The GMP is an amount broadly equivalent to what you would have received if you had been in SERPS for that period of service.  If you have a GMP, then at State pension age or following your spouse’s death in the case of a widow, widower, or partner pension, DWP will calculate and inform you of the amount of the GMP.

 

 

  1. Are there circumstances when I wouldn’t get any GMP increases with my state pension?

This may occur if you:-

  • are resident in a country overseas with which the UK does not have a reciprocal arrangement for increasing social security pensions, or
  • are deferring your State retirement after reaching State pension age and therefore do not receive State Retirement Pension, for example if you continue to receive Incapacity Benefit after reaching State pension age; or
  • have an additional pension from the State scheme which is less than the total GMPs to which you are entitled (you will receive a notice of entitlement from DWP which tells you what these amounts are); or
  • are entitled to a widower’s GMP in respect of your late wife’s Local Government pension entitlement, are under age 65 or your late wife was under age 60 when she died, and you do not receive a State Retirement Pension by virtue of your late wife’s National Insurance contributions.

 

In such cases, we would pay the full increase on your pension.

 

  1. What about pensions that have not been increased previously?

There may be a considerable period between the date your pension begins and the date you receive an increase for the first time. Where this happens the increase will take account of all the increases since your pension began. However, this higher rate of pension applies only from the date you qualified for pensions increase: there are no arrears due from before that date.

 

For example, assume a pension of £10,000 a year began on 1 August 2015 but the pensioner did not qualify for pension increases until 6 April 2020.  The cumulative pension increases over that period are 8.34%.  Until 6 April 2020 the gross pension payable would be £10,000 a year and from 6 April 2020 it would be £10,834 a year.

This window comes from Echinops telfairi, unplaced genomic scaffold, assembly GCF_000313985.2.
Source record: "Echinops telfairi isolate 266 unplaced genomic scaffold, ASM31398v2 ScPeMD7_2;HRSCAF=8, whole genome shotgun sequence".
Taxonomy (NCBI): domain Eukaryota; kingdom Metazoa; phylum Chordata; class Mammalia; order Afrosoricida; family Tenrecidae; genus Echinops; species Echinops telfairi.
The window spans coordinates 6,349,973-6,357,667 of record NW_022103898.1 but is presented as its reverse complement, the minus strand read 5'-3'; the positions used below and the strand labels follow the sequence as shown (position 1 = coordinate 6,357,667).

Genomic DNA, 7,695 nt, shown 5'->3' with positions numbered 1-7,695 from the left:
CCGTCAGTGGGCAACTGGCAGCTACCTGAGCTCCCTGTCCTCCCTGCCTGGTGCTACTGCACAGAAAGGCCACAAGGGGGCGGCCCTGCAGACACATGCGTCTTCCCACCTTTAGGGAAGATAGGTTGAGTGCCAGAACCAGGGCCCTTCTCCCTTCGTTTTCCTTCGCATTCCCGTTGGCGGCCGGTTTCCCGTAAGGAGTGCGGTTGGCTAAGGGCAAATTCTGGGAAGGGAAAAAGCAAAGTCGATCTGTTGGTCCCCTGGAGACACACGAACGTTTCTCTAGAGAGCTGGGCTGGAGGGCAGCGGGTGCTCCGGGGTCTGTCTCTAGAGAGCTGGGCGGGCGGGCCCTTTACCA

1. When does a pension “begin”?

A pension normally begins for pension increase purposes on the day after the last day of service. However in some circumstances it can be deemed to begin earlier.

 

For example, if the best 12 months used for final salary does not coincide with the final year of employment, the starting date for pensions increase is taken as the end of the 12 month period used in the calculation of pay rather than the end of service. This could happen where the pay in an earlier year is higher than the final year.

 

Widow, widower, partner and child pension payable when a local government pensioner dies are generally treated for pensions increase purposes as beginning on the same date as the pension from which they derive.

 

  1. Where can I get further information?

This note gives general information only and should not be regarded as a complete statement of the provisions of pensions increase legislation relating to local government pensions.

 

Further information about your pension increase can be obtained by contacting The Pensions Team, HR Shared Services, Scottish Borders Council, Council Headquarters, Newtown St.Boswells, Melrose TD6 0SA. Telephone: (01835) 825205/826577/826562.

 

 

HR Shared Services                                                                                                    April 2020